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Does the Big Tent Have a Weak Foundation?

In the wake of the caving of the Dems' CAFTA defectors, David Sirota has cranked up the case for stronger Democratic Party discipline. In his Working Assets post "Why Dems Should Value -- not Shun -- Accountability," Sirota argues that it is a major blunder not to invoke some punishment on Dems who caved on CAFTA, the bankruptsy bill and other defining issues. Says Sirota:

...it never ceases to amaze me how Washington, D.C. Democrats - unlike Republicans - have no understanding of why accountability will actually help them get back into the majority.

You've heard it before: Democrats don't like to talk about who is loyal to the party and who isn't. They would prefer that everyone just be quiet about divisions, even if those divisions undermine the party's ability to deliver a serious message. It's the big tent for big tent's sake - even if it means losing into perpetuity.

...Whining Democrats, I ask you: do you think Newt Gingrich was nice to people within his party who undermined him in his quest to take back the majority? Do you think the current Republican leadership dislikes Grover Norquist's efforts to keep GOPers in line today? Do you think Karl Rove keeps winning elections by letting turncoats within his own party undermine the GOP?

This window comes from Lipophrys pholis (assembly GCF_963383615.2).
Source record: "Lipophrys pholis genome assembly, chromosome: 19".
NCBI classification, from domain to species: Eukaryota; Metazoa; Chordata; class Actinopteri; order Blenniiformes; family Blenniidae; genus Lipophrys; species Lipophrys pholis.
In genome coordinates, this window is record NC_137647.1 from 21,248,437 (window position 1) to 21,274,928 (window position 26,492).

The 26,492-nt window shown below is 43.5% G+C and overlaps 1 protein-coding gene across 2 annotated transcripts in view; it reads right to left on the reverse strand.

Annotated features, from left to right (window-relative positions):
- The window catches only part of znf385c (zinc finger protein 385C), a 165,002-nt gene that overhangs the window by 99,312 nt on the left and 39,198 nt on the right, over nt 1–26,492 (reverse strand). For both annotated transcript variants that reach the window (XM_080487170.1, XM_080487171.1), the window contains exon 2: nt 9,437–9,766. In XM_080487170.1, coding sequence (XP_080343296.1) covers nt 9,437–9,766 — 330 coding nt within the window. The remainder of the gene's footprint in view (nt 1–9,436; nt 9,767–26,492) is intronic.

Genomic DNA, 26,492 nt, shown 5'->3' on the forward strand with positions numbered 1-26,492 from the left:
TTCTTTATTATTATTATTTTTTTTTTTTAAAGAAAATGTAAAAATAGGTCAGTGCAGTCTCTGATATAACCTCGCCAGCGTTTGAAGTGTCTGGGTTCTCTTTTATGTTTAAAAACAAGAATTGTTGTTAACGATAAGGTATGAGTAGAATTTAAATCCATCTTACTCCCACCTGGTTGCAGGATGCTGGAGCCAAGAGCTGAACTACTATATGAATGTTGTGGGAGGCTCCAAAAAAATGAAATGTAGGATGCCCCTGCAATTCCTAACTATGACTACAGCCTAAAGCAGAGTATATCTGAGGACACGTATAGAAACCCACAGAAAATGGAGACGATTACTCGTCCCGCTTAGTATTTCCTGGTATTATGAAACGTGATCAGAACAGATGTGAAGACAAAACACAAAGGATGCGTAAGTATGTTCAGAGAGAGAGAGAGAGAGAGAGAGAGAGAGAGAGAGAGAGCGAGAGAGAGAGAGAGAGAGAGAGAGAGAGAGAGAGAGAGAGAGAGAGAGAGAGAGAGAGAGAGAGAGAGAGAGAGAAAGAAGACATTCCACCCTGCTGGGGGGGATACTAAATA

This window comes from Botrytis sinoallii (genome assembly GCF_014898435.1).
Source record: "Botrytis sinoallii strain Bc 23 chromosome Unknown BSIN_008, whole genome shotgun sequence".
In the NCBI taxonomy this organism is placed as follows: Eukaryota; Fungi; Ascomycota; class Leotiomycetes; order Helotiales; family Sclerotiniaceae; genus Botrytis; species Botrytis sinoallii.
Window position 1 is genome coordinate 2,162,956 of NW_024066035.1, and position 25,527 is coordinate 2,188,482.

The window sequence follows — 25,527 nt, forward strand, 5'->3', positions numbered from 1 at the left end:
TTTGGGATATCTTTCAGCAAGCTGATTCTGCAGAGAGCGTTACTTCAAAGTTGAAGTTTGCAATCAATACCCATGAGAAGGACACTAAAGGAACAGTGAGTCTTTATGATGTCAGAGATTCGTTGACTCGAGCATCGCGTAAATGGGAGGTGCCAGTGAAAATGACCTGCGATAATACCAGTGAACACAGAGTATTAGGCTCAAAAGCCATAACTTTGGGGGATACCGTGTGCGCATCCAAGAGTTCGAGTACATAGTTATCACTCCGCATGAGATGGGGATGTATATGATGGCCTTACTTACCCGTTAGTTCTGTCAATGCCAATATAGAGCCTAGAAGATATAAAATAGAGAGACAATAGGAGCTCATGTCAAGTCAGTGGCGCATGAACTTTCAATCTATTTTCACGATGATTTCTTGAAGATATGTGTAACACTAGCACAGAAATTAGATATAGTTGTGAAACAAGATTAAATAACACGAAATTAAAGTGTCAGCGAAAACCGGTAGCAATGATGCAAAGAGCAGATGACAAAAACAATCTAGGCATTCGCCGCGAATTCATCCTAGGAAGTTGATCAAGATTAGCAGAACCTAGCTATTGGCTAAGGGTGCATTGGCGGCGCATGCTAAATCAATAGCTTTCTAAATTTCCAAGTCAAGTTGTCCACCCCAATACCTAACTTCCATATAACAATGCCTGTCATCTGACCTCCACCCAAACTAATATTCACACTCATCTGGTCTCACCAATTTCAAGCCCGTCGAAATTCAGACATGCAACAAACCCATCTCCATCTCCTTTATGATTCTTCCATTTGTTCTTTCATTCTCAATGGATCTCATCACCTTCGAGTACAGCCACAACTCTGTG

...Republicans understand the value of having an infrastructure that helps keep their troops in line - an infrastructure that makes it clear there are actual consequences for selling out. To most people in the real world, this kind of thing is really very elementary...consequences are the only thing that makes sure someone who has undermine the team doesn't undermine the team again in the future.

...the majority of Democrats in Congress are courageous and honest people. The problem is, they are being undermined on a daily basis. It is the loyal foot soldiers that a strengthened accountability infrastructure will help, because without consequences for turncoats, the party will be undermined forever.

This is the way back to the majority for the Democratic Party - not rolling over and dying when turncoats within the party's ranks repeatedly undermine the party's effectiveness. Helping create accountability for those who sell out is not disloyal. On the contrary, it is the ultimate act of loyalty if you are seriously interested in seeing Democrats regain the majority. The people who are disloyal are those Democrats who pay lip service to the goal of winning back Congress, but in reality have become so comfortable in the minority they'd rather just sweep even the most self-destructive problems under the rug.

Ouch, but well-said. And in his Sirotablog article "Grover Norquist, Turncoats & the Embrace of Movement Politics," he argues further that invoking discipline on wayward Republicans is the ultimate source of Norquist's increasing influence. Of course, the Big Tent Dems would hasten to point out that heavy-handed discipline caused the GOP to lose their Senate majority when Jim Jeffords quit the Republicans. Yet it does seem crazy to just shrugg off betrayals of Democratic principles for the sake of an ineffectual party 'unity.' This issue is important for the future of the Democratic Party, and Sirota's post deserves serious consideration.